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Training in falls prevention for older people

10 Nov 2021

The prevention of falls is a major issue for health care facilities, as it has a strong impact on the length of stay, the cost of care and the perceived workload of the teams.

The causes of falls are multifactorial and often concern medically complex patients. Their management therefore requires the mobilisation of a large number of professionals.

This is why knowledge transfer and continuing education are absolutely necessary because, like pain, the risk of falling is a latent element in many patients. Caregivers must therefore pay close attention.

How to organise flash sessions to support falls prevention for older people?

It is recommended to organise short training sessions on falls prevention for older people. For example, every week, based on the falls in the ward.

The production of documents to support knowledge is often insufficient, but it is already possible to pass on information without making too many organisational changes.

The most effective approach is to use examples of falls as close to the carers as possible. They can then easily contextualise the falls and relate their knowledge of the patient to what the video shows.

ISA's contribution: team analysis

Each week, the automated falls register is accompanied by a file containing videos of the various falls. These videos can be accessed directly on the web application. Totally secure, it allows each agent to view the falls on the terminal of their choice.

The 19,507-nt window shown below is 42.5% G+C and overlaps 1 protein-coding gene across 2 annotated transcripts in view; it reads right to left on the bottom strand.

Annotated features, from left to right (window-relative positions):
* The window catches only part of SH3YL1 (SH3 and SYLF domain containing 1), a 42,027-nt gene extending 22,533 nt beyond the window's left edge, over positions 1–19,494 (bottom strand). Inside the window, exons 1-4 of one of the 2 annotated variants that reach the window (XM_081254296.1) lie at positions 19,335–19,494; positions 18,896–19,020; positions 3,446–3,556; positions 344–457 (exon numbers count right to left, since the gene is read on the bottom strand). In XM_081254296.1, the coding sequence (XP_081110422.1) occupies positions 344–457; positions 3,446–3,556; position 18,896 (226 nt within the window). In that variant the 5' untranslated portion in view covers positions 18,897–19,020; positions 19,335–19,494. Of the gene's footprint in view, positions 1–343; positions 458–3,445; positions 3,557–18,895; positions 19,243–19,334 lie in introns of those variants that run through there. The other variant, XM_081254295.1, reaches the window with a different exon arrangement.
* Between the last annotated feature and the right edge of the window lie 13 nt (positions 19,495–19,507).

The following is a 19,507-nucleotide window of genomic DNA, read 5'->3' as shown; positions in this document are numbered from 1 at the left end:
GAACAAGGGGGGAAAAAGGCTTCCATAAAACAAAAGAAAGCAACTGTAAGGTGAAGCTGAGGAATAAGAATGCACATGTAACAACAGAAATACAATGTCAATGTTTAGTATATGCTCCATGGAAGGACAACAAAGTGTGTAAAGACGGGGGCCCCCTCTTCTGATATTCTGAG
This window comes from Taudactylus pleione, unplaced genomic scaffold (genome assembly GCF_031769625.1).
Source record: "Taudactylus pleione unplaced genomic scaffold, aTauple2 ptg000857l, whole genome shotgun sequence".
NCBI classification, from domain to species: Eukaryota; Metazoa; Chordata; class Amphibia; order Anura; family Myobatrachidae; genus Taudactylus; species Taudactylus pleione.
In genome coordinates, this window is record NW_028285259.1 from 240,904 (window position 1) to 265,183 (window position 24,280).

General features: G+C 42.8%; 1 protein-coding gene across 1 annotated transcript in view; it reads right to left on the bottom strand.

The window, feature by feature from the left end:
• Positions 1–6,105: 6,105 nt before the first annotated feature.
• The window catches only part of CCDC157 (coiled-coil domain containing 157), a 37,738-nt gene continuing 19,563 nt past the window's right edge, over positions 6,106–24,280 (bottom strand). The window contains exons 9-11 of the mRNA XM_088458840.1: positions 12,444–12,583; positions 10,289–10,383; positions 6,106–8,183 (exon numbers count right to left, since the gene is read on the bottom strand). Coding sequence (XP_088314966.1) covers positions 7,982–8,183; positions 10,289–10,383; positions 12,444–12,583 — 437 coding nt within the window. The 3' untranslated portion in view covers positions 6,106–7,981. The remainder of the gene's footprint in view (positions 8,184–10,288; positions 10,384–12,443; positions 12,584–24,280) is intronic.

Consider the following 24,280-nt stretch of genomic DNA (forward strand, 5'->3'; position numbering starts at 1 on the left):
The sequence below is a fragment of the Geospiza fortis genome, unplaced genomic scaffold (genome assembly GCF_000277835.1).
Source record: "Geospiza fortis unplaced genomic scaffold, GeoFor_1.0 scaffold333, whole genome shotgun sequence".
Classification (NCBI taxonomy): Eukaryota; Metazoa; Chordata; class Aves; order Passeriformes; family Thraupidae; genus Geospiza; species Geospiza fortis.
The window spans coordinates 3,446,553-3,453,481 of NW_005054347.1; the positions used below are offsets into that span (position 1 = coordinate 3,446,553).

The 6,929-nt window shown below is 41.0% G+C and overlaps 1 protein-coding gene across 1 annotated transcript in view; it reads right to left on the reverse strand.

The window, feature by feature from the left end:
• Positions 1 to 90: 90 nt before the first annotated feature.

Documenting the falls allows them to be analysed to gain more knowledge, for example by organising small focus groups to share different points of view. It will then be easy to check what can be improved in terms of patient care, room equipment or furnishings, etc.

Understanding how falls occur

The ISA algorithm segments different parts of the scene. In blue, the floor, in red the person and the bed, in green.

In general, the 3D recordings make it possible to analyse :

1. Activity before the fall

  • Transfers / Walks / Stoops / Dresses / Goes to or from the bathroom
  • Uses a walking aid / Walking aid is badly positioned
  • Use of bedrails (what type? how many?)
  • Use of other types of restraint
  • Performs a double task

2. The critical phase

  • Direction of fall
  • Energy
  • Impact
  • Protective reflex

3. The post-fall phase and recovery

  • Response time to the alert
  • Behaviour after the fall
  • Rises on its own

Continuous improvement of the care process

Beyond booklets or training, it is important to stimulate the staff to be vigilant and to apply the universal and specific recommendations.

The ISA system becomes a real opportunity to adjust the falls prevention policy with concrete, measurable and therefore motivating elements. Revisiting this type of incident provides care staff with objective data to improve the quality of life of people.

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